Thursday, August 5, 2021

Heart Disease Deaths in the Great Lakes Region

Heart disease is the number one cause of death in the USA, accounting for more than 659,000 deaths in 2019, or approximately 23% of all deaths in the United States that year.  Advancements in medical knowledge have materially lowered the heart disease death rate over the past twenty years. By 2019 the death rate from heart disease had dropped to 200.8 deaths per 100,000 population, down from its 1999 level of 259.9 deaths per 100,000 population.  Unfortunately, the heart disease death rate in the U.S. has been creeping back up since the middle of the last decade.  While the five-state Great Lakes region has likewise seen its heart disease death rate trend downward in the past two decades, its experience has been less favorable than the nation as a whole. The region's 2019 death rate of 228.5 deaths per 100,000 population was only down about 18% from its 1999 level, in contrast to the nearly 23% decline at the national level.  A deeper examination of data from the Centers for Disease Control and Prevention, National Center for Health Statistics, shows the following about the trend in heart disease deaths in the Great Lakes region:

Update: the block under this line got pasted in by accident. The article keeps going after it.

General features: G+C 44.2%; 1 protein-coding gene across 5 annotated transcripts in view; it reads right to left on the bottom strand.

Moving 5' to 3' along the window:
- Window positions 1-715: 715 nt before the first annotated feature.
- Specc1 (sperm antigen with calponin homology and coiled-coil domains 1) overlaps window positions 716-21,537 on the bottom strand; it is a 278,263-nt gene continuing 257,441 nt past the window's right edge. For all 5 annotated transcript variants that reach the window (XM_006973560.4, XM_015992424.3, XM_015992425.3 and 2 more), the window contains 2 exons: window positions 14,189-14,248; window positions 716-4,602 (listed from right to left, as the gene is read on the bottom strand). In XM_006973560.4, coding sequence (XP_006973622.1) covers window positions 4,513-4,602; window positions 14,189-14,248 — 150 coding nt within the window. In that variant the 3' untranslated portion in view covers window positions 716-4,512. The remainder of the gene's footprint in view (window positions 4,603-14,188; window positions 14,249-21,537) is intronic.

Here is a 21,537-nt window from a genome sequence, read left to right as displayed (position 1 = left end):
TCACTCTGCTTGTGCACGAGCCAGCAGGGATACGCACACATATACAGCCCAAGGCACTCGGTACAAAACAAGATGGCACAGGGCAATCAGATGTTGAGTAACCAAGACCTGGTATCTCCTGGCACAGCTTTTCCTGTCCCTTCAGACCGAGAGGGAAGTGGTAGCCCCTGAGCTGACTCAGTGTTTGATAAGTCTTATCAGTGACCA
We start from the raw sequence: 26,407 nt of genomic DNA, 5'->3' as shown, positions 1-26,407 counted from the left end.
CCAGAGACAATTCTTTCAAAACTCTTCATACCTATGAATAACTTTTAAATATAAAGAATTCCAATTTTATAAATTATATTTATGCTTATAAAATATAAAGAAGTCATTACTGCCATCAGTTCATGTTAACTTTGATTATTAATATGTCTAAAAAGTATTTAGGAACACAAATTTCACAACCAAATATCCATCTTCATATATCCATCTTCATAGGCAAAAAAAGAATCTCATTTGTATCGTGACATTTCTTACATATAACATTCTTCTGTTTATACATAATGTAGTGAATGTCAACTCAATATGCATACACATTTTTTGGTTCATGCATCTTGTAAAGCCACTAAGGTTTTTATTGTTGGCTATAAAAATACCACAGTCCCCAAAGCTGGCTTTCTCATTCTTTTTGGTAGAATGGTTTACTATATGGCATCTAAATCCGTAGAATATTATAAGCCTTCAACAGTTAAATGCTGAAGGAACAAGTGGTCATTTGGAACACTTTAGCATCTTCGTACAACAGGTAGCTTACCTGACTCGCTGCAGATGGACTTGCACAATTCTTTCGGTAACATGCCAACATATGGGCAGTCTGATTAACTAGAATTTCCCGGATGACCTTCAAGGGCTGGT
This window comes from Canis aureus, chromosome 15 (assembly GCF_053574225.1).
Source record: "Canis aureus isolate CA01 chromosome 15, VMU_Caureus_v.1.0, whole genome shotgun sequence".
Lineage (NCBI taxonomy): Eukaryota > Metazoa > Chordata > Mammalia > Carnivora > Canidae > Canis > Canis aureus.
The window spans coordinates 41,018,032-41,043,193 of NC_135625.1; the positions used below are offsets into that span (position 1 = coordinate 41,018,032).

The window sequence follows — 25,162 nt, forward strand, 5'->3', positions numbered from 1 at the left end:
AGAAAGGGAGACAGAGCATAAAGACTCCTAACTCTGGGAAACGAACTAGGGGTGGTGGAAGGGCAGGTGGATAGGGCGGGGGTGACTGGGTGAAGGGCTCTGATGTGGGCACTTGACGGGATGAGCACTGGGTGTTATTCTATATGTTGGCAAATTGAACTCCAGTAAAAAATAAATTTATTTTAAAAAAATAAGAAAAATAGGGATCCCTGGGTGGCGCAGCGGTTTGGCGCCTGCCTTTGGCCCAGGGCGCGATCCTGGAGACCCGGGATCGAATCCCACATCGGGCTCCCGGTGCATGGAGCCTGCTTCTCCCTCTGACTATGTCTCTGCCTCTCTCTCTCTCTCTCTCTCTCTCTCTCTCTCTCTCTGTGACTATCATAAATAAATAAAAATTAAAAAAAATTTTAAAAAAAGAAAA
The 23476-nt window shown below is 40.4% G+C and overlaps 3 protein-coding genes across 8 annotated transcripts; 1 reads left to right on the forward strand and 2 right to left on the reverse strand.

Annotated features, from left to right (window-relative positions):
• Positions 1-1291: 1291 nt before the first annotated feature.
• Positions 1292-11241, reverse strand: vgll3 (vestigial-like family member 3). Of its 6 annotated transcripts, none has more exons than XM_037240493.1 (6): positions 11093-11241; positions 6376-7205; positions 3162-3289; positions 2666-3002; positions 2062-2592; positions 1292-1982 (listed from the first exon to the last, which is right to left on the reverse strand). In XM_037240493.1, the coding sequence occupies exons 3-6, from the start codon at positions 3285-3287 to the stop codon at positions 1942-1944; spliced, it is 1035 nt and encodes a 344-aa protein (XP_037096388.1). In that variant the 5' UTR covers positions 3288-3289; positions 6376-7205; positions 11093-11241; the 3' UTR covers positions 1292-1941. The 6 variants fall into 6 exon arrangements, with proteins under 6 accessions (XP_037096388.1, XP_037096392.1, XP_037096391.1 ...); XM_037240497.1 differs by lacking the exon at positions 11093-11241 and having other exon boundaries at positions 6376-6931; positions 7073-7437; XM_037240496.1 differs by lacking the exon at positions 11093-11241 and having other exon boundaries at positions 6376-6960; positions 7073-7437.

Heart Disease Deaths in the Great Lakes Region

Heart Disease Deaths in the Great Lakes Region

Area/Deaths 1999 2009 2019
IL 33,387 24,931 25,690
IN 16,661 13,509 14,555
MI 27,693 23,099 25,547
OH 33,192 25,453 29,160
WI 13,827 10,834 12,241
Region 124,760 97,826 107,193
U.S. 725,192 599,413 659,041
Area/Death Rate* 1999 2009 2019
IL 270.1 194.8 202.7
IN 275.6 209.1 216.2
MI 279.8 233.3 255.8
OH 292.8 220.8 249.5
WI 259.3 191.1 210.2
Region 277.4 211.0 228.5
U.S. 259.9 195.4 200.8

(*) number of heart disease deaths per 100,000 population

Source: CDC Wonder. Centers for Disease Control and Prevention, National Center for Health Statistics. Underlying Cause of Death 1999-2019 on CDC WONDER Online Database, released in 2020. Data are from the Multiple Cause of Death Files, 1999-2019, as compiled from data provided by the 57 vital statistics jurisdictions through the Vital Statistics Cooperative Program. Accessed on June 9, 2021

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